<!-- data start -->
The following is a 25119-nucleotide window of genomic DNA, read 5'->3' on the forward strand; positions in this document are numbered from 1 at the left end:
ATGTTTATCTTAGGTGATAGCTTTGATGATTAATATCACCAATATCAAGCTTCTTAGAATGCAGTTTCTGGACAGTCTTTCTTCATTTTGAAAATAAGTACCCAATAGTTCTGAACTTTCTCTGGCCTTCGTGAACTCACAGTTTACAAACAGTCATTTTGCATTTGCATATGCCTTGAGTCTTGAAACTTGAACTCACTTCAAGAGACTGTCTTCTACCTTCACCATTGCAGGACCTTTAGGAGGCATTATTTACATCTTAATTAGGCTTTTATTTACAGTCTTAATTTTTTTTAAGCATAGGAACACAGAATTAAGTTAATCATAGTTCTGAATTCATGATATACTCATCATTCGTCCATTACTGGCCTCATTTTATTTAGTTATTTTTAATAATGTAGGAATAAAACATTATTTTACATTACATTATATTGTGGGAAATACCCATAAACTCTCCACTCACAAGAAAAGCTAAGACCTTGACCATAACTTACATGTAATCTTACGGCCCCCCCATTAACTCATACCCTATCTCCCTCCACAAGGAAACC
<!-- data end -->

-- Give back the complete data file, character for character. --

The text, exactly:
The following is a 25119-nucleotide window of genomic DNA, read 5'->3' on the forward strand; positions in this document are numbered from 1 at the left end:
ATGTTTATCTTAGGTGATAGCTTTGATGATTAATATCACCAATATCAAGCTTCTTAGAATGCAGTTTCTGGACAGTCTTTCTTCATTTTGAAAATAAGTACCCAATAGTTCTGAACTTTCTCTGGCCTTCGTGAACTCACAGTTTACAAACAGTCATTTTGCATTTGCATATGCCTTGAGTCTTGAAACTTGAACTCACTTCAAGAGACTGTCTTCTACCTTCACCATTGCAGGACCTTTAGGAGGCATTATTTACATCTTAATTAGGCTTTTATTTACAGTCTTAATTTTTTTTAAGCATAGGAACACAGAATTAAGTTAATCATAGTTCTGAATTCATGATATACTCATCATTCGTCCATTACTGGCCTCATTTTATTTAGTTATTTTTAATAATGTAGGAATAAAACATTATTTTACATTACATTATATTGTGGGAAATACCCATAAACTCTCCACTCACAAGAAAAGCTAAGACCTTGACCATAACTTACATGTAATCTTACGGCCCCCCCATTAACTCATACCCTATCTCCCTCCACAAGGAAACC